|Publication number||US20020053574 A1|
|Application number||US 09/424,829|
|Publication date||May 9, 2002|
|Filing date||May 20, 1998|
|Priority date||Jul 18, 1997|
|Also published as||CA2291830A1, CA2291830C, CN1112888C, CN1255840A, DE69806386D1, DE69806386T2, EP0996350A1, EP0996350B1, US6550631, WO1999003382A1|
|Publication number||09424829, 424829, PCT/1998/1456, PCT/GB/1998/001456, PCT/GB/1998/01456, PCT/GB/98/001456, PCT/GB/98/01456, PCT/GB1998/001456, PCT/GB1998/01456, PCT/GB1998001456, PCT/GB199801456, PCT/GB98/001456, PCT/GB98/01456, PCT/GB98001456, PCT/GB9801456, US 2002/0053574 A1, US 2002/053574 A1, US 20020053574 A1, US 20020053574A1, US 2002053574 A1, US 2002053574A1, US-A1-20020053574, US-A1-2002053574, US2002/0053574A1, US2002/053574A1, US20020053574 A1, US20020053574A1, US2002053574 A1, US2002053574A1|
|Inventors||Christopher Mark Francis Thompson|
|Original Assignee||Christopher Mark Francis Thompson|
|Export Citation||BiBTeX, EndNote, RefMan|
|Referenced by (4), Classifications (14), Legal Events (8)|
|External Links: USPTO, USPTO Assignment, Espacenet|
 The present invention relates to a flask or other drinking vessel and more particularly to a drinking vessel which is sealed and from which the user draws the liquid via a suction tube.
 Flasks or other drinking vessels which are sealed, and from which the user draws the liquid via a suction tube, are particularly useful for young children because the risk of spillage is reduced. Various flasks have been proposed hitherto which allow the user to draw liquid out of the sealed flask whilst allowing air into the flask to replace the liquid which is consumed. These flasks have either failed to prevent spillage of liquid out of the air-inlet orifice, or have been of complicated and therefore expensive construction.
 We have now devised a drinking vessel which is of relatively simple and inexpensive construction but which is effective sealed. Moreover, the vessel is arranged to provide a visual feature which is attractive to the user.
 In accordance with the present invention, there is provided a drinking vessel which comprises a body part providing a vessel to receive a drinks liquid, a lid arranged to close the top of the body part in sealed manner, a liquid outlet passage extending downwardly to a lower region of the interior space of the body part, and an air intake passage also extending downwardly to the lower region of the interior space of the body part.
 In use, as the user draws liquid out of the vessel through the liquid outlet passage, replacement air enters through the air intake passage and then bubbles upwardly through the liquid within the vessel. Preferably at least part of the side wall of the body part of the vessel is transparent, so that the user can observe the replacement air bubbling upwardly through the liquid. The user will also feel a vibratory effect as the air bubbles through the liquid, also adding to the attraction of the vessel. In some cases, the bubbling of air through the liquid may enhance the liquid itself (e.g. where the liquid is carbonated).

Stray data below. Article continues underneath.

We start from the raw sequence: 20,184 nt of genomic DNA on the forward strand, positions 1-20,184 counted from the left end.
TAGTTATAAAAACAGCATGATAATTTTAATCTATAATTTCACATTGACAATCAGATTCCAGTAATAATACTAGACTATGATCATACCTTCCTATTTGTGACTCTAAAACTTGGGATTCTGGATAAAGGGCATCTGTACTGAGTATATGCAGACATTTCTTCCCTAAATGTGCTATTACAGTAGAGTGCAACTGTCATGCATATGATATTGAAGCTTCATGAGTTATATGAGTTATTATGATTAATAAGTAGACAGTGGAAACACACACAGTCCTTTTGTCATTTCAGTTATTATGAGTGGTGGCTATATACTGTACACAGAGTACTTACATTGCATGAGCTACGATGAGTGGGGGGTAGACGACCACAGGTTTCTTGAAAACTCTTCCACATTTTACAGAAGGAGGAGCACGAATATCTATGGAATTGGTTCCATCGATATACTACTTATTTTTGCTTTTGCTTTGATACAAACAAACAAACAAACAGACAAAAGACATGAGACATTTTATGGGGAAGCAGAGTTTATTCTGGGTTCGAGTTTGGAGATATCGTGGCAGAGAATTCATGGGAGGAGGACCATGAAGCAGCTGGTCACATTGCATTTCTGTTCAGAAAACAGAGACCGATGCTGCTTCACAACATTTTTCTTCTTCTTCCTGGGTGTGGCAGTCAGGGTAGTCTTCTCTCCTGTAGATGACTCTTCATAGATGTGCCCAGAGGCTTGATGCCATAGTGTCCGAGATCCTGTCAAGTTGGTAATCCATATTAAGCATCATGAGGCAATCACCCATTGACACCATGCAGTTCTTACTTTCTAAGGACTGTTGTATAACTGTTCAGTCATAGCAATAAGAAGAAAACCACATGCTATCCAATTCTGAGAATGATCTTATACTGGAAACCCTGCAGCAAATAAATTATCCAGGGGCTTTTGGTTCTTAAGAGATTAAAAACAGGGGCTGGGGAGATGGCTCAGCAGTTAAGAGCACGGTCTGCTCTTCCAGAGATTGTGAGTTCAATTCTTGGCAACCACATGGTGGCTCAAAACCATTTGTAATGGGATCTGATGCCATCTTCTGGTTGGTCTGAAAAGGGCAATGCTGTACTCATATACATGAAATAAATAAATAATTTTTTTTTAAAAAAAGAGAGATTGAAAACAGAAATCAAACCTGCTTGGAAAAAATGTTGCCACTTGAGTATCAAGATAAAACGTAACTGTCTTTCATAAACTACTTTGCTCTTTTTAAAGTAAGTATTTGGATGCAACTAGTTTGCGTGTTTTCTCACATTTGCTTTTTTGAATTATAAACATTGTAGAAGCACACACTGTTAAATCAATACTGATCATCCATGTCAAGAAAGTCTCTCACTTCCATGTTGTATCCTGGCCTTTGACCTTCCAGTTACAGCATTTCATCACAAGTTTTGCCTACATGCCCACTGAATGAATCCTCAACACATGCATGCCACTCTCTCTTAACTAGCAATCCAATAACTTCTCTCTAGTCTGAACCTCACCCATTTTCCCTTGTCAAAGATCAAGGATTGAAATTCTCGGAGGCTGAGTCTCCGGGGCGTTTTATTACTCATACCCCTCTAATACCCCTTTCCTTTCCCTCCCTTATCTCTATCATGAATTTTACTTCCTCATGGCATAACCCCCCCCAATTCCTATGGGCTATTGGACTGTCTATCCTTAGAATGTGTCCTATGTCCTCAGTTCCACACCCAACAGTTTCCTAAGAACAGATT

Preferably at least part of the lid is transparent. Preferably the lid comprises a main part having a peripheral sealing member of elastomeric material. Instead the sealing member may be provided on the rim of the body part of the vessel: alternatively, the lid may be arranged to push-fit into and seal directly with the inner surface of the body part of the vessel.
 Preferably the liquid outlet passage extends to the bottom, or substantially to the bottom, of the interior space of the vessel. The air intake passage preferably extends at least half-way to the bottom of the interior space of the vessel: most preferably the air intake passage extends to the bottom, or substantially to the bottom, of the interior space of the vessel.
 The liquid outlet and air intake passages may comprise tubes which are connected to the lid and extend downwardly within the interior space of the body part of the drinking vessel. The liquid outlet and air intake tubes may be engaged with the lid at generally diametrically opposite positions of the latter. In this case the air intake tube is coupled to a duct extending through the lid, of relatively small size compared with the diameter or cross-section of the air intake tube itself.
 The upperside of the lid may be formed with a recess which receives a pivoted mouthpiece connected to the upper end of the liquid outlet tube: the recess has a pivoted cover for closing the recess and enclosing the mouthpiece. Preferably the cover is coupled to the mouthpiece so that as the cover is pivoted to its open position, the mouthpiece is pivoted upwards to a ready-to-use position. The cover may be arranged to seal with the lid when closed across the recess of the lid.